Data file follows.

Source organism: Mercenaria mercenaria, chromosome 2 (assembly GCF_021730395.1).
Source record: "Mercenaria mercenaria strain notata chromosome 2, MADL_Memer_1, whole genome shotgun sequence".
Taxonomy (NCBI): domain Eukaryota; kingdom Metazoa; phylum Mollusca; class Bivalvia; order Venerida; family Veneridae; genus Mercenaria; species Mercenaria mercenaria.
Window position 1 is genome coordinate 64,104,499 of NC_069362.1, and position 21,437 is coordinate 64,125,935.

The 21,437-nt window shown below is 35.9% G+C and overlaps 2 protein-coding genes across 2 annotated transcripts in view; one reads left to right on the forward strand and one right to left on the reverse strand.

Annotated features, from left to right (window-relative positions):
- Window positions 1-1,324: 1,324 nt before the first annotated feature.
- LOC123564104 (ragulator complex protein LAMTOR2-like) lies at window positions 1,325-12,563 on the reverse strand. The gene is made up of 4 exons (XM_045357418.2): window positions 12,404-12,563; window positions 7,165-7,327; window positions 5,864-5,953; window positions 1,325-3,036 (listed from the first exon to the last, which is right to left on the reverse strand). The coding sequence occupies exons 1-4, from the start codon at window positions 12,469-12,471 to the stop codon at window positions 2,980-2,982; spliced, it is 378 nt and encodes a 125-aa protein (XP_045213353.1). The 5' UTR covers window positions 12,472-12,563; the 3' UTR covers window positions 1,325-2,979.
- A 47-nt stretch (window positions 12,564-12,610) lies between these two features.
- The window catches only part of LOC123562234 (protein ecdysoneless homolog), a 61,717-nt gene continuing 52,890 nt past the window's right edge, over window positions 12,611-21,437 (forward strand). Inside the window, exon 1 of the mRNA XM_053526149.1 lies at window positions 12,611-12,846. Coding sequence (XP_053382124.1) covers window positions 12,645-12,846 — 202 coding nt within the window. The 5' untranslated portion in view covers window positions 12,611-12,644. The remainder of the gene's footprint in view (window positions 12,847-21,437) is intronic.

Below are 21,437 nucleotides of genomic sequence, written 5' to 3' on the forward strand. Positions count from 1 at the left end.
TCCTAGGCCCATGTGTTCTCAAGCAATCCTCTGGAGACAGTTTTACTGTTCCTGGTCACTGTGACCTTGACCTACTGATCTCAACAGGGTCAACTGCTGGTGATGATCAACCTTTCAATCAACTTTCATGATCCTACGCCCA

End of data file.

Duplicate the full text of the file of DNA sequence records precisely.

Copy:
Source organism: Mercenaria mercenaria, chromosome 2 (assembly GCF_021730395.1).
Source record: "Mercenaria mercenaria strain notata chromosome 2, MADL_Memer_1, whole genome shotgun sequence".
Taxonomy (NCBI): domain Eukaryota; kingdom Metazoa; phylum Mollusca; class Bivalvia; order Venerida; family Veneridae; genus Mercenaria; species Mercenaria mercenaria.
Window position 1 is genome coordinate 64,104,499 of NC_069362.1, and position 21,437 is coordinate 64,125,935.

The 21,437-nt window shown below is 35.9% G+C and overlaps 2 protein-coding genes across 2 annotated transcripts in view; one reads left to right on the forward strand and one right to left on the reverse strand.

Annotated features, from left to right (window-relative positions):
- Window positions 1-1,324: 1,324 nt before the first annotated feature.
- LOC123564104 (ragulator complex protein LAMTOR2-like) lies at window positions 1,325-12,563 on the reverse strand. The gene is made up of 4 exons (XM_045357418.2): window positions 12,404-12,563; window positions 7,165-7,327; window positions 5,864-5,953; window positions 1,325-3,036 (listed from the first exon to the last, which is right to left on the reverse strand). The coding sequence occupies exons 1-4, from the start codon at window positions 12,469-12,471 to the stop codon at window positions 2,980-2,982; spliced, it is 378 nt and encodes a 125-aa protein (XP_045213353.1). The 5' UTR covers window positions 12,472-12,563; the 3' UTR covers window positions 1,325-2,979.
- A 47-nt stretch (window positions 12,564-12,610) lies between these two features.
- The window catches only part of LOC123562234 (protein ecdysoneless homolog), a 61,717-nt gene continuing 52,890 nt past the window's right edge, over window positions 12,611-21,437 (forward strand). Inside the window, exon 1 of the mRNA XM_053526149.1 lies at window positions 12,611-12,846. Coding sequence (XP_053382124.1) covers window positions 12,645-12,846 — 202 coding nt within the window. The 5' untranslated portion in view covers window positions 12,611-12,644. The remainder of the gene's footprint in view (window positions 12,847-21,437) is intronic.

Below are 21,437 nucleotides of genomic sequence, written 5' to 3' on the forward strand. Positions count from 1 at the left end.
TCCTAGGCCCATGTGTTCTCAAGCAATCCTCTGGAGACAGTTTTACTGTTCCTGGTCACTGTGACCTTGACCTACTGATCTCAACAGGGTCAACTGCTGGTGATGATCAACCTTTCAATCAACTTTCATGATCCTACGCCCA